No, the man who had the biggest impact this side of Von Miller was none other than defensive end Malik Jackson. That's according to Pro Football Focus, at any rate, giving him the second-highest rating on the defensive side as he forced six quarterback pressures and recovered a fumble in the end zone for a touchdown.
What a timely performance.
Jackson is set to hit free agency on the heels of the biggest performance of his career. That doesn't just go for the Super Bowl, either—the big defensive end had a breakout season in his first as a starter.
To those who had been following Jackson more closely prior to last season, however, his emergence was no fluke. He was actually the third-highest rated 4-3 defensive end in 2014 according to PFF, and that was in part-time duty—Jackson had never played more than 55 percent of his team's defensive snaps until 2015.
He transitioned nicely to defensive coordinator Wade Phillips' defense, earning the ninth-best rating among his peers at 3-4 defensive end and helping boost his defensive line to a No. 1 pass-rush ranking in DVOA over at Football Outsiders.
The four-year veteran was clearly an important cog in Denver's vaunted defense. So the Broncos need to re-sign him, right? Well, that's where things get hairy.
Setting aside the Manning drama—whether he retires or gets cut, he and his $19 million base salary aren't long for Mile-High City—navigating cap issues will be treacherous.
Von Miller is probably going to get Denver's franchise tag with the intent to sign him to a massive, long-term deal, according to Troy E. Renck of the Denver Post. The tag will account for roughly $15 million in cap space—second only to the quarterback tag.
The Broncos will surely get him locked down to a long-term deal likely worth over $100 million, and they will be able to structure that contract to accommodate other obligations. But those obligations have already started to add up.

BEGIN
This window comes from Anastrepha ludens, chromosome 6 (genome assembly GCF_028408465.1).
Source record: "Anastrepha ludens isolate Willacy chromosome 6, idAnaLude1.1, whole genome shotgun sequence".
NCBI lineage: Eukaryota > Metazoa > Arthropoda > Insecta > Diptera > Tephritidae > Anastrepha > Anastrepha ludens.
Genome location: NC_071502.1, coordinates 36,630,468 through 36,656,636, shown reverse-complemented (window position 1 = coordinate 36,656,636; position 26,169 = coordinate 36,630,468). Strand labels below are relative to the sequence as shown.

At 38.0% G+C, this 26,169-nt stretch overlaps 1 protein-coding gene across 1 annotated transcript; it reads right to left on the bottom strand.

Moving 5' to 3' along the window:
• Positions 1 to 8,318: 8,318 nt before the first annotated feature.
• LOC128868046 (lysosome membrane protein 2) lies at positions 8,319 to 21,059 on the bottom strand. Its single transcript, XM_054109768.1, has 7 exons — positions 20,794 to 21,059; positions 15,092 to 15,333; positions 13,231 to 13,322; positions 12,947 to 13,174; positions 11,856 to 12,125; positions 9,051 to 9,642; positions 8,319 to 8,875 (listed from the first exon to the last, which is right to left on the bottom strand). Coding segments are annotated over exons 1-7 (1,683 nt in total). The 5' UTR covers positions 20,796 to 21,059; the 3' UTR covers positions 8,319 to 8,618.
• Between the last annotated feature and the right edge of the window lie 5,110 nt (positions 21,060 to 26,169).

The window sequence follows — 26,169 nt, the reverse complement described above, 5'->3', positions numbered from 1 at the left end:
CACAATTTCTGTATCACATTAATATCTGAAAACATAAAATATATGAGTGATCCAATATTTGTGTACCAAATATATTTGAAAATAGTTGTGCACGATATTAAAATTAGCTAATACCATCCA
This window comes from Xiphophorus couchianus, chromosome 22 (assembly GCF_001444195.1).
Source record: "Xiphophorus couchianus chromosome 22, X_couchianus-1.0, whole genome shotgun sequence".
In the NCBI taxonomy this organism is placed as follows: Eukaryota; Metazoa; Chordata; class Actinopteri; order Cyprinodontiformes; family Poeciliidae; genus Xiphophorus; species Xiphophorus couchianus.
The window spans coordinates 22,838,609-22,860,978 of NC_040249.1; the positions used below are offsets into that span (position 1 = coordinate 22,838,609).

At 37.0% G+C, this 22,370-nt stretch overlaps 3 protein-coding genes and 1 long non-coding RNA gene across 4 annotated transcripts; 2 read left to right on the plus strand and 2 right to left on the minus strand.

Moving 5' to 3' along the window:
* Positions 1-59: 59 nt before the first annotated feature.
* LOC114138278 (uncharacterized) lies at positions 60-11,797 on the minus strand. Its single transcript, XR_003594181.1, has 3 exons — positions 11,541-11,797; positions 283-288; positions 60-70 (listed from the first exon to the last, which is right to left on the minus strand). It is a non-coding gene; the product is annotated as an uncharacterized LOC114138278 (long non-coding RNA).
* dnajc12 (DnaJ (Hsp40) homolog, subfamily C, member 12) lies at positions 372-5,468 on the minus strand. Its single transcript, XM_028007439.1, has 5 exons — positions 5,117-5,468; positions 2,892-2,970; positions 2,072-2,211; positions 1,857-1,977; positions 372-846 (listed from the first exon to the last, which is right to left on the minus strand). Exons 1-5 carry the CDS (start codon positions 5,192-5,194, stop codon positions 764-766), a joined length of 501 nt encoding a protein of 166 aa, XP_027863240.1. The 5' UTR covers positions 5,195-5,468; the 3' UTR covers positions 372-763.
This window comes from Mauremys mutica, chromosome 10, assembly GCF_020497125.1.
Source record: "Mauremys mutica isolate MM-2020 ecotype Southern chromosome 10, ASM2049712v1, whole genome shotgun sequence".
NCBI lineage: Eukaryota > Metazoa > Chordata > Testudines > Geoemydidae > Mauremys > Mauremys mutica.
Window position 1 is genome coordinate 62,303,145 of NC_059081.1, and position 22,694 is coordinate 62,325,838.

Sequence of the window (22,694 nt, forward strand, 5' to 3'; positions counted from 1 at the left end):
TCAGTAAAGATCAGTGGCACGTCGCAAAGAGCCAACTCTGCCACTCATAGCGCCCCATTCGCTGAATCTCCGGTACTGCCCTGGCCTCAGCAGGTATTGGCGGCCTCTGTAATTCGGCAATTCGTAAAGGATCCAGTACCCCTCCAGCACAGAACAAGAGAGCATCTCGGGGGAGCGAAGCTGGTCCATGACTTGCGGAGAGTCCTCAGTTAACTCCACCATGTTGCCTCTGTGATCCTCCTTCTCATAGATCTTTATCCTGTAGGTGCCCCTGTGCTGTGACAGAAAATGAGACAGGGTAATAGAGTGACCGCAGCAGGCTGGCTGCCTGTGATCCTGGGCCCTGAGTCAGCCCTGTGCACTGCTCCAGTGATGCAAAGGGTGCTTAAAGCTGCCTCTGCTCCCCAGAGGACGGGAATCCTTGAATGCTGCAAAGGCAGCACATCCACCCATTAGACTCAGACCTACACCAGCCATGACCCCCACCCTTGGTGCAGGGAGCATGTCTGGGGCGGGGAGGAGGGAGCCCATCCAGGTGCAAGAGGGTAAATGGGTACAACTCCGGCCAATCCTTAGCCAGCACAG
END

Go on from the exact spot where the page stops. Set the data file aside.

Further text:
|Big Broncos Contracts|
|Player||Pos.||Total Value||Average||Guaranteed||2016 Cap #|
|Chris Harris, Jr.||CB||$42,500,000||$8,500,000||$10,000,000||$9,000,000|
Combined with the need to retain quarterback Brock Osweiler, all that combined money could be problematic when it comes to the Broncos making other deals.
Fortunately, relief is coming in the form of a huge salary-cap increase.
If you've followed the cap since the latest collective bargaining agreement was ratified, that shouldn't be surprising—it has jumped every year. Perhaps the Broncos were signing all those contracts—some of them relative bargains—while anticipating this.
Of course, Jackson would still probably need to give a bit of a discount—he is going to be a hot commodity on the open market, even if he doesn't get superstar money.
I'm not looking for J.J. Watt numbers or Ndamukong Suh numbers. I'm thinking more just getting paid. One hundred million dollars is a lot of money and J.J. was Mr. Defense a few times and a Pro Bowler. Suh was doing great things when he was in Detroit, so I'm not even saying $100 million. I'm not even saying $90 million, but somewhere in that ball park would be cool.
Netting something in that ballpark would probably make Jackson the second-highest player on the team behind Miller. Denver might have trouble giving him that kind of cheddar.
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What will be more difficult, though: replacing Jackson on the field or making the team capologist work overtime? The answer seems obvious.
Jackson will have a tough choice on his hands, and he knows it.
The trouble with having an embarrassment of riches in the NFL is that you rarely get to keep them all for long.